A new spray-on skin treatment was found to be more effective in treating venous leg ulcers than compression bandages. Researchers found that patients given the new treatment recovered from the ulcer in about half the time taken by the usual treatment.
The patients receiving the spray-on skin treatment saw the reduction in the wound area in just seven days. The spray-on consists of different types of skin cells suspended in a mixture of blood clotting proteins.
The skin spray was tested on 228 people suffering from venous leg ulcers.
Venous leg ulcers occur due to improper functioning of venous valves in the legs. Treatments include compression bandages, skin grafts or using artificial skin. Skin grafts have known to be helpful in treating the wound but, skin needs to be taken from another part of the patient's body and this creates another wound.
"The treatment we tested in this study has the potential to vastly improve recovery times and overall recovery from leg ulcers, without the need for a skin graft. This means not only that the patient doesn't acquire a new wound where the graft is taken from, but also that the spray-on solution can be available as soon as required – skin grafts take a certain amount of time to prepare, which exposes the patient to further discomfort and risk of infection," said Dr. Herbert Slade of Healthpoint Biotherapeutics, lead author of the study.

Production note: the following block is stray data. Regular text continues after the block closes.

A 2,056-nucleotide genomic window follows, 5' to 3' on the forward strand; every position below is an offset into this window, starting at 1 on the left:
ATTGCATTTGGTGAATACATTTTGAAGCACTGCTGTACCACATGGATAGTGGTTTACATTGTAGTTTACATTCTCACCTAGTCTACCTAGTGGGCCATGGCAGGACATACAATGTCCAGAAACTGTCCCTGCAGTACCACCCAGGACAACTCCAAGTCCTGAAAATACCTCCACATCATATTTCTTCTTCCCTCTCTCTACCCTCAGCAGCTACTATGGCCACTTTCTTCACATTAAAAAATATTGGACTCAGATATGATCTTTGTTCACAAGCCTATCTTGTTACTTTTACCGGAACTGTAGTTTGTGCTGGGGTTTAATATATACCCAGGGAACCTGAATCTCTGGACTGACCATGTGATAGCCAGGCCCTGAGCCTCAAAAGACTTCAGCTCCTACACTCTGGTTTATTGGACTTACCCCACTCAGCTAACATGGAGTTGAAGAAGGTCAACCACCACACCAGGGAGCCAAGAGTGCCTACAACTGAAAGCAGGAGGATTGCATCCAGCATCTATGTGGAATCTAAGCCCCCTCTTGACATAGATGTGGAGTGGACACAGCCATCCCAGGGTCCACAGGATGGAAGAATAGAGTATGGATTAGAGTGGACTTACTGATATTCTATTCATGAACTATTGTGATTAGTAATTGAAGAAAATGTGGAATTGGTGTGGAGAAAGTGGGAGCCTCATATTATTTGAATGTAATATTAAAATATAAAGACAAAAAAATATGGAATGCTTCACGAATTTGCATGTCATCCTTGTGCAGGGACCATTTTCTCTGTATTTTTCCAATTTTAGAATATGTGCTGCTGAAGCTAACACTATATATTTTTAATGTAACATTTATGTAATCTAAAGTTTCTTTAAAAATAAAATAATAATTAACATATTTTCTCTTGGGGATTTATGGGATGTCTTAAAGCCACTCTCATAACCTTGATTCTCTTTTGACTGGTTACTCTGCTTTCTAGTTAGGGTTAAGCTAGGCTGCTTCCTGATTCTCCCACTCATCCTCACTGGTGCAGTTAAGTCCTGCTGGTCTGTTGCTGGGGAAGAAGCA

Researchers say that treatments like compression bandages can be used in patients but, the new spray-on skin can help people who've had severe ulcers that don't respond to usual treatments.
"Even though compression is, and will remain, the basis of venous leg ulcer treatment, hard-to-heal ulcers do need additional therapy. In these wounds, prolonged futile, conservative treatment will increase costs without additional benefit. Therefore, the temporary higher costs for additional cell therapy can be justified as an investment in improved healing," said Dr. Matthias Augustine of the University Medical Centre in Hamburg, Germany, in a linked comment.
The same results may also be expected in patients suffering from wounds like diabetic foot ulcers, Augustine added.
The study was published in the journal The Lancet.
Published by Medicaldaily.com